But, Dickert said, the Cougars maintain an advantage in at least one area.

“Obviously, the players are different,” Dickert said, “but it’s also their first time matching our speed.”

That may loom large for Saturday’s game. CSU’s offensive line transfers may hail from smaller schools, but they’ve played a lot of football. Henderson has made 20 career college starts. Moss has made 22. Jervis has made 24 starts, and he’s played in 35 college games. Sure, they logged those snaps in conferences where the competition isn’t exactly that of even the Group of Five level, but this is about experience.

What those guys haven’t done is pass-protect against Stone and Jackson, who need no introduction around the WSU orbit.

“Scouting them is very difficult, so you focus on, here’s the core of what they do,” Dickert said. “They will make adjustments that we’re not ready and prepared for. Our rules and principles of defense and offense have to hold strong, and we gotta be more energized and play harder than them. That is what Week One entails.”

Washington State will want the same out of its secondary, which will be responsible for watching the eyes of Clay Millen, Colorado State’s redshirt sophomore quarterback. A year ago, the Snoqualmie, Washington, native set an FBS freshman record with a 72.2% completion percentage, the best in CSU history and the second best in Mountain West history.

Which is where Lockett, Hicks, Smith-Wade and cornerback Cam Lampkin come in. They get the honors of matching up with Millen and his group of wideouts: Tory Horton, a 2022 All-Mountain West first-teamer; Justus Ross-Simmons, who had three touchdown receptions last year; and Louis Brown IV, a sophomore who started the final two games of last season.

Millen isn’t just a threat to play catch with those guys. He’ll run the ball . In a game last season against Hawaii, Millen had 53 rushing yards. He pulled off 20-yarders against Wyoming and San Jose State. At 6-foot-3, Millen isn’t easy to bring down, which is why WSU safeties coach Jordan Malone is emphasizing one thing most to his guys – limit big plays.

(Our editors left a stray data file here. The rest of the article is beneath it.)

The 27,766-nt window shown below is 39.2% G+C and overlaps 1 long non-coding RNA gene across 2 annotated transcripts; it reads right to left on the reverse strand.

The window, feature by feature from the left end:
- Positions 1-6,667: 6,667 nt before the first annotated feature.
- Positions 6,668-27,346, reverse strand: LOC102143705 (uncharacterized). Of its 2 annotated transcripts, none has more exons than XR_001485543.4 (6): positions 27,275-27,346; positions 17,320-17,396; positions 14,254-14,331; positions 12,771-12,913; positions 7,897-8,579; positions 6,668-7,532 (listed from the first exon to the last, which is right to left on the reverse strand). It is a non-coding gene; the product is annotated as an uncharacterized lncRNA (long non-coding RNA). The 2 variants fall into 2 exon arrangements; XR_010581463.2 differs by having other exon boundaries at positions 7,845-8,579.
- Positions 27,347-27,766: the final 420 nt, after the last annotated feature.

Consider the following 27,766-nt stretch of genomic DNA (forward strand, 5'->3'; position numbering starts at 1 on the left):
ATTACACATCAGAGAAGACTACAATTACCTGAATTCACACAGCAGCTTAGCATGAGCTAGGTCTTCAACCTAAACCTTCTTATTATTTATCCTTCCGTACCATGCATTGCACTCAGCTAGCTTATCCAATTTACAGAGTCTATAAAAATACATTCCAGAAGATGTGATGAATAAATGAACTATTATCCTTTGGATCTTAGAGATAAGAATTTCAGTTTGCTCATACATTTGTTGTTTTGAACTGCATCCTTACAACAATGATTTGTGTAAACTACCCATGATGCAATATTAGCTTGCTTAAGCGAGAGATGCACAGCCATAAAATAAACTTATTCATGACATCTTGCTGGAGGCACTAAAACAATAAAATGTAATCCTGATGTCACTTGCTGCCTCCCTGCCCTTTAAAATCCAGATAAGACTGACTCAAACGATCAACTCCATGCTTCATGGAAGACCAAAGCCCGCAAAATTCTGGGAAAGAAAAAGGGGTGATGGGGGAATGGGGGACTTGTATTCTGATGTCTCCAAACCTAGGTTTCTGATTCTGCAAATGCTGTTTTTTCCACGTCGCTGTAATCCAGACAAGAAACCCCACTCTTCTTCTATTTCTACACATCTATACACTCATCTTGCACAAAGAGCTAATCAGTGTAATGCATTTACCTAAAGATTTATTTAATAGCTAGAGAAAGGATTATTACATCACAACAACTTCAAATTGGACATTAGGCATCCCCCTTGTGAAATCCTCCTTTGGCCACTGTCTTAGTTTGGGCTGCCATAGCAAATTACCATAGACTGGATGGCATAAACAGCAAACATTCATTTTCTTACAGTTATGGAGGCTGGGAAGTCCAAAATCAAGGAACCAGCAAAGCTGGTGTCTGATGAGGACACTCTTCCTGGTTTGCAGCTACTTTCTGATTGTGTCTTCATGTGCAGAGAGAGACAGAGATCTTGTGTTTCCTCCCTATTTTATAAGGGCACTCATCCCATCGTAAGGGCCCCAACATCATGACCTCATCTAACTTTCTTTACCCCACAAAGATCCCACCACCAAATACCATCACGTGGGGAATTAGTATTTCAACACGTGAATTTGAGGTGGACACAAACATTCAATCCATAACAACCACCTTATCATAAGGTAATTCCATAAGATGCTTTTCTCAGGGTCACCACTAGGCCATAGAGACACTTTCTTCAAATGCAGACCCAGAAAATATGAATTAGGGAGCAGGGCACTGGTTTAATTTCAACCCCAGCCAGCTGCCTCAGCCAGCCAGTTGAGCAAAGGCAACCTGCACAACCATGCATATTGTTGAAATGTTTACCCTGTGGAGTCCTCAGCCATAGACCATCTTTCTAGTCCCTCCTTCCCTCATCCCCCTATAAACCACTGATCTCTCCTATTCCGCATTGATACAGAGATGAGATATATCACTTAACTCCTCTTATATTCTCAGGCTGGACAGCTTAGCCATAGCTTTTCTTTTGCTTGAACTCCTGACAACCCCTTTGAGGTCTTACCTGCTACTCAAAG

“That’s what we’re stressing – make them make them go with the whole entire field,” Malone said. “The Cougs can’t beat the Cougs. So when it comes to coverage busts and things like that, we gotta limit those mistakes and we feel pretty good about where we’re at.”

Malone was willing to share that and more about his WSU secondary. What he denied was the idea that any of his guys bring any extra motivation to challenges like these. He tells his safeties and nickels to be “self-starters,” players who feel energized by the opponent, no matter who it is.

For Washington State, Saturday’s will be a tall order. The Cougars have been here before, though.

“It doesn’t matter if it’s the ’85 Bears. It doesn’t matter if it’s the Little Giants,” Malone said. “It is one way to approach it. It is one way to go after it. We try to self-start ourselves, because if you need somebody else to start you, you’re off to a bad start.”